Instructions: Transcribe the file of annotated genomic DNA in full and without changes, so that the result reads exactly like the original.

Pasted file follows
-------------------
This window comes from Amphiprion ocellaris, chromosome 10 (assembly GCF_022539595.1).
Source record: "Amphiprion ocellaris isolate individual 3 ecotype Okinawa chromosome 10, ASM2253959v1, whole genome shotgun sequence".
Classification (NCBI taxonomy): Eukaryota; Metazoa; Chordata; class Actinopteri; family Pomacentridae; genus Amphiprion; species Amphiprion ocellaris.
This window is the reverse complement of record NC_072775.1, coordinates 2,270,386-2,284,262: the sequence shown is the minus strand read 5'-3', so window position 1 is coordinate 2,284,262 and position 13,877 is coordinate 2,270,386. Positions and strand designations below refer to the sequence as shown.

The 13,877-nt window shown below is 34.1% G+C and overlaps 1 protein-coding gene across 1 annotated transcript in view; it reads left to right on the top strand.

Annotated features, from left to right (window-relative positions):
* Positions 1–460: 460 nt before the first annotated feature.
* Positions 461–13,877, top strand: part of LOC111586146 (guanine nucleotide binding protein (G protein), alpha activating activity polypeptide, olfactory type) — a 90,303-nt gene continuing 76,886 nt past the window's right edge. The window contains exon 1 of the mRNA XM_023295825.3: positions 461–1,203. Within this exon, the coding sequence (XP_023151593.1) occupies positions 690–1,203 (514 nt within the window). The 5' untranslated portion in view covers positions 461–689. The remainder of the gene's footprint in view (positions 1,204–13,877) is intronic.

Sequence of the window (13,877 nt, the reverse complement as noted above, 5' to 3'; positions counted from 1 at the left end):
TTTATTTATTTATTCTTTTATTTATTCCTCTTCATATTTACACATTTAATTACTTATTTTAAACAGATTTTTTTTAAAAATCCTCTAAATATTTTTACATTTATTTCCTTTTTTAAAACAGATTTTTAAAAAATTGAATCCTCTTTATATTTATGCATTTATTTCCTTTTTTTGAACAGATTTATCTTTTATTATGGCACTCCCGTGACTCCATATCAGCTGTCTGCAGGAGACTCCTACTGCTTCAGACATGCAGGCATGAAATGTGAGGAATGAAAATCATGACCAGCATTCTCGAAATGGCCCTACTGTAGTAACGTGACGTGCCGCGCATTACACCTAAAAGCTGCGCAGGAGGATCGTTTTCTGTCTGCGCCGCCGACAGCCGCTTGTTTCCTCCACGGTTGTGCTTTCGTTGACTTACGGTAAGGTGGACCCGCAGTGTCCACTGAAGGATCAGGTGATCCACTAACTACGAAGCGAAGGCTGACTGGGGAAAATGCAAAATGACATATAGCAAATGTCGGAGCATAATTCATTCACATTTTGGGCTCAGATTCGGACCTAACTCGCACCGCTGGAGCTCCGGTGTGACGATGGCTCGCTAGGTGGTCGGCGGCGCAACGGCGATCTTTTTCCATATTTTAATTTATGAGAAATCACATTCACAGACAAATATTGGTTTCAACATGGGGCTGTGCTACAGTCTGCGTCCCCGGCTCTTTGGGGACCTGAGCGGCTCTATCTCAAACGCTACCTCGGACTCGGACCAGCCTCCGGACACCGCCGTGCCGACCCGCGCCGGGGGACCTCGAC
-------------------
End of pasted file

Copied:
This window comes from Amphiprion ocellaris, chromosome 10 (assembly GCF_022539595.1).
Source record: "Amphiprion ocellaris isolate individual 3 ecotype Okinawa chromosome 10, ASM2253959v1, whole genome shotgun sequence".
Classification (NCBI taxonomy): Eukaryota; Metazoa; Chordata; class Actinopteri; family Pomacentridae; genus Amphiprion; species Amphiprion ocellaris.
This window is the reverse complement of record NC_072775.1, coordinates 2,270,386-2,284,262: the sequence shown is the minus strand read 5'-3', so window position 1 is coordinate 2,284,262 and position 13,877 is coordinate 2,270,386. Positions and strand designations below refer to the sequence as shown.

The 13,877-nt window shown below is 34.1% G+C and overlaps 1 protein-coding gene across 1 annotated transcript in view; it reads left to right on the top strand.

Annotated features, from left to right (window-relative positions):
* Positions 1–460: 460 nt before the first annotated feature.
* Positions 461–13,877, top strand: part of LOC111586146 (guanine nucleotide binding protein (G protein), alpha activating activity polypeptide, olfactory type) — a 90,303-nt gene continuing 76,886 nt past the window's right edge. The window contains exon 1 of the mRNA XM_023295825.3: positions 461–1,203. Within this exon, the coding sequence (XP_023151593.1) occupies positions 690–1,203 (514 nt within the window). The 5' untranslated portion in view covers positions 461–689. The remainder of the gene's footprint in view (positions 1,204–13,877) is intronic.

Sequence of the window (13,877 nt, the reverse complement as noted above, 5' to 3'; positions counted from 1 at the left end):
TTTATTTATTTATTCTTTTATTTATTCCTCTTCATATTTACACATTTAATTACTTATTTTAAACAGATTTTTTTTAAAAATCCTCTAAATATTTTTACATTTATTTCCTTTTTTAAAACAGATTTTTAAAAAATTGAATCCTCTTTATATTTATGCATTTATTTCCTTTTTTTGAACAGATTTATCTTTTATTATGGCACTCCCGTGACTCCATATCAGCTGTCTGCAGGAGACTCCTACTGCTTCAGACATGCAGGCATGAAATGTGAGGAATGAAAATCATGACCAGCATTCTCGAAATGGCCCTACTGTAGTAACGTGACGTGCCGCGCATTACACCTAAAAGCTGCGCAGGAGGATCGTTTTCTGTCTGCGCCGCCGACAGCCGCTTGTTTCCTCCACGGTTGTGCTTTCGTTGACTTACGGTAAGGTGGACCCGCAGTGTCCACTGAAGGATCAGGTGATCCACTAACTACGAAGCGAAGGCTGACTGGGGAAAATGCAAAATGACATATAGCAAATGTCGGAGCATAATTCATTCACATTTTGGGCTCAGATTCGGACCTAACTCGCACCGCTGGAGCTCCGGTGTGACGATGGCTCGCTAGGTGGTCGGCGGCGCAACGGCGATCTTTTTCCATATTTTAATTTATGAGAAATCACATTCACAGACAAATATTGGTTTCAACATGGGGCTGTGCTACAGTCTGCGTCCCCGGCTCTTTGGGGACCTGAGCGGCTCTATCTCAAACGCTACCTCGGACTCGGACCAGCCTCCGGACACCGCCGTGCCGACCCGCGCCGGGGGACCTCGAC